Portrait of Emma E. Booker, the namesake of the Booker Schools
Booker High School’s History
The Booker Schools were named in honor of Emma E. Booker, a pioneer Black educator who taught at the “Sarasota Grammar School,” Sarasota’s public school for Negro children, in the 1910s. By 1918, she had become the principal of the school, which was housed in rented halls. The students would sit on orange crates in lieu of proper desks, and they used books that had been discarded from the area’s White schools.
The Julius Rosenwald Fund was used to build a permanent school at Seventh Street and Lemon Avenue, which opened in the 1924-25 school year matriculating students grades 1-8. Later, under principal J.R. Dixon, more grades were added, and in 1935, the first senior class of Booker High School graduated.
The only namesake of three Sarasota County Schools, Emma E. Booker spent her summers taking college classes, and after 20 years, in 1937, she earned her bachelor’s degree. She is considered to be a hero for justice and equality—providing access of education to students of color, and motivating and inspiring those students to become empowered and successful.
In 1939, the school was relocated to its present location on Myrtle Street and Orange Avenue. In the footprint that Booker High School currently occupies, the Booker elementary, middle and high schools operated for many years, until the late 1980s. In 1989, Emma E. Booker Elementary opened on Martin Luther King, Jr., Boulevard, and in 2003, Booker Middle School opened its new campus on Myrtle Street. By the turn of the century, Booker High School had overtaken the three smaller campuses.
Integration of Sarasota Schools-the 1960s
As the only school offering educational opportunities for the area’s African-American students, Booker High School faced some turbulence in the wake of the 1954 Brown vs. The Board of Education Supreme Court case that ended legalized segregation in schools. At first, change came slowly—in 1963, Booker High students Bill Clyburn and Wilhelmina Armstrong enrolled in classes at the all-white Sarasota High School. Three years later, only 36 of the county’s Black students were enrolled in what had been all white high schools. In the 1967-68 school year, the district shut down Booker High School, forcing its students to attend the all-white schools, sparking a backlash of resentment in the Newtown community. Many boycotted the Sarasota district schools and began attending “freedom schools” in local churches to protest of the beloved Booker School.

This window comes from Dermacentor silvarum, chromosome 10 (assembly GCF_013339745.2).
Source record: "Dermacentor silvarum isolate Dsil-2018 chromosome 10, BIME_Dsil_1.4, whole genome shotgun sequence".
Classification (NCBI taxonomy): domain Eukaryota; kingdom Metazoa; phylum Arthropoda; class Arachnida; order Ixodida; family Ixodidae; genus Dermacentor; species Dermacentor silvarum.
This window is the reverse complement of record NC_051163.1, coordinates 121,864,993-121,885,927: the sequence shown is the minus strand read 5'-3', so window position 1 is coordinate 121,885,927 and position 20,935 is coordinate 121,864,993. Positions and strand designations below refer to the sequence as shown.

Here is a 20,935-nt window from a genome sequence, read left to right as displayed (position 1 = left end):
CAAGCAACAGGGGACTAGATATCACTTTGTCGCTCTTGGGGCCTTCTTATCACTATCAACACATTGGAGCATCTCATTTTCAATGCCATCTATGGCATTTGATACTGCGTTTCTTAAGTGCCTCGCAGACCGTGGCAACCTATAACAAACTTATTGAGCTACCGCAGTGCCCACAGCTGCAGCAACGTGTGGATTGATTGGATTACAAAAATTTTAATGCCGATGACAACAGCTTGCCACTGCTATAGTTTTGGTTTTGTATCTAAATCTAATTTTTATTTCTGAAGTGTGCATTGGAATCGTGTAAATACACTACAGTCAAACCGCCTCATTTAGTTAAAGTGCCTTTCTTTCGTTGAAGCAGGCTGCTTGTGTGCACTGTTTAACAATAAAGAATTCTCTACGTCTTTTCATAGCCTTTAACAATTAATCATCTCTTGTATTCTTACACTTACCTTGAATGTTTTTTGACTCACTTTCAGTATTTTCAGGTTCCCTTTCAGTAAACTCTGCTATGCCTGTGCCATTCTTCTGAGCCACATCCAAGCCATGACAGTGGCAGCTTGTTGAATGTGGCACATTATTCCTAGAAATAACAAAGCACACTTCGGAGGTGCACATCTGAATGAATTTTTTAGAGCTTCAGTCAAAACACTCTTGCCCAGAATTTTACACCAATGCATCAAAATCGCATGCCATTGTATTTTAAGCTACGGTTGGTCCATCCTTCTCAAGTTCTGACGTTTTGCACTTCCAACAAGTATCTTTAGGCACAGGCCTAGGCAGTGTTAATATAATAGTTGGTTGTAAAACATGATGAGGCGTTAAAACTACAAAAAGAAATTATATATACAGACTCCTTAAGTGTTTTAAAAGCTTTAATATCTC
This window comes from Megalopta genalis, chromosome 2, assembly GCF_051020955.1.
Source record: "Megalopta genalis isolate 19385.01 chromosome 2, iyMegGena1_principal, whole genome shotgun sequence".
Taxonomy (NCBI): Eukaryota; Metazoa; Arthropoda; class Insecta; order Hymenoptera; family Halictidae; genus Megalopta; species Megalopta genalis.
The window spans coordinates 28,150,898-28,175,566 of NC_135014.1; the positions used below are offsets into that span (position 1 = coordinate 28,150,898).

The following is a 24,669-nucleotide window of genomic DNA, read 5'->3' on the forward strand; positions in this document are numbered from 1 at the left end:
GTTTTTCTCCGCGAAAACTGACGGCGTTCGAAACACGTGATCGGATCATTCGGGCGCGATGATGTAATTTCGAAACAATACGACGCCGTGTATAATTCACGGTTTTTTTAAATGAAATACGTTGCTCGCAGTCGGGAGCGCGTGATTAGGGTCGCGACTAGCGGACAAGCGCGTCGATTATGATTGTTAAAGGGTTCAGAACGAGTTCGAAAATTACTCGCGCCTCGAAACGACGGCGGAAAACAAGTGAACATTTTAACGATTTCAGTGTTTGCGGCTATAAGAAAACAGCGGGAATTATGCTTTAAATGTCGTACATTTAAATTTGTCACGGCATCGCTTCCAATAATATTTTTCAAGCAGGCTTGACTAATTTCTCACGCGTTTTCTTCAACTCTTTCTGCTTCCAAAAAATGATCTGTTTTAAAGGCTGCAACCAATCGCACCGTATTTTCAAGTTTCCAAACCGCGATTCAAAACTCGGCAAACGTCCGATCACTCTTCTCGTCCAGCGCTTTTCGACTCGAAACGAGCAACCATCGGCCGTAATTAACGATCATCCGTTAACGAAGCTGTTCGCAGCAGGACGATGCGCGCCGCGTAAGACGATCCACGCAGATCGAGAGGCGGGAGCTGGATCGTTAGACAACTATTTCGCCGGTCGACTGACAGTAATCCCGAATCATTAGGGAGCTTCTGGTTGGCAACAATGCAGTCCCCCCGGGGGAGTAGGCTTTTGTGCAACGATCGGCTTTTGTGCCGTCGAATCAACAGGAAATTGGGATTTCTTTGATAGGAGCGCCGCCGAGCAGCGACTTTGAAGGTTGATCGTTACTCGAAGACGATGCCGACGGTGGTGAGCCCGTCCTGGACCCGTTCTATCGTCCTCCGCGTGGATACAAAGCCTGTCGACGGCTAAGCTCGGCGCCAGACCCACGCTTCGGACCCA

The Inception of the VPA
The school re-opened in 1970, and the Visual and Performing Arts program, the county’s first magnet program, was established at the school in the 1970s to attract students from around the county. For many years, students could take their academic classes at their districted school, riding a bus midday to Booker’s campus for their VPA classes in one of five areas: art, dance, music, theatre, or radio and television, which has evolved over time into the Digital Film and Motion Design Department. In the early days, most performances were in the school’s small Roland W. Rogers auditorium, and the school rented the Sarasota Opera House for the spring musical; a new theater building was constructed in the late 1990s, giving performance majors a professional and high-quality performance space.
The ‘New’ Booker Campus
Booker High School went through a total rebuild from 2010-2013 (all buildings except the theater, gymnasium, and administrative offices were razed—those three were spared, as they were the newest buildings), and the new campus, as it currently exists, opened in the winter of 2013. The $60 million project brought together a campus that had previously been a patchwork of three campuses, unifying the classroom buildings and facilities around an amphitheater known as “The Eye of the Tornado.”
The current Booker campus is replete with key-card entry for employees, and the campus is closed from the hours of operation, 7:30 a.m. to 2:15 p.m. Additionally, there are hundreds of security cameras on campus that help provide a safe and secure learning environment for students. The campus has a beautiful, comprehensive sports complex including a state-of-the-art gym and workout room, football field, track, baseball fields, tennis courts, and JROTC climbing tower. Along with traditional academic courses, classroom buildings house programs such as the Law Academy, which has the only mock courtroom in the district; as well as the Engineering facilities, with computers, 3-D printers, drone navigation courses and more.
Additionally, classroom buildings house the VPA studios and spaces:
- 9,000-square-feet of art studio space (with indoor and outdoor facilities), large sculpture lab, and individualized work space for students in our Art Department
- Three dance studios with double-sprung wood floors for our Dance Department
- TV studio, private editing suites, a stop-motion lab and digital design labs for our Digital Film and Motion Design Department
- A band room, orchestra room, piano lab, guitar lab, chorus room, and theory classrooms for our Music Department
- A vocal studio for our Theatre Department (that department’s classrooms are mostly housed in the theater building)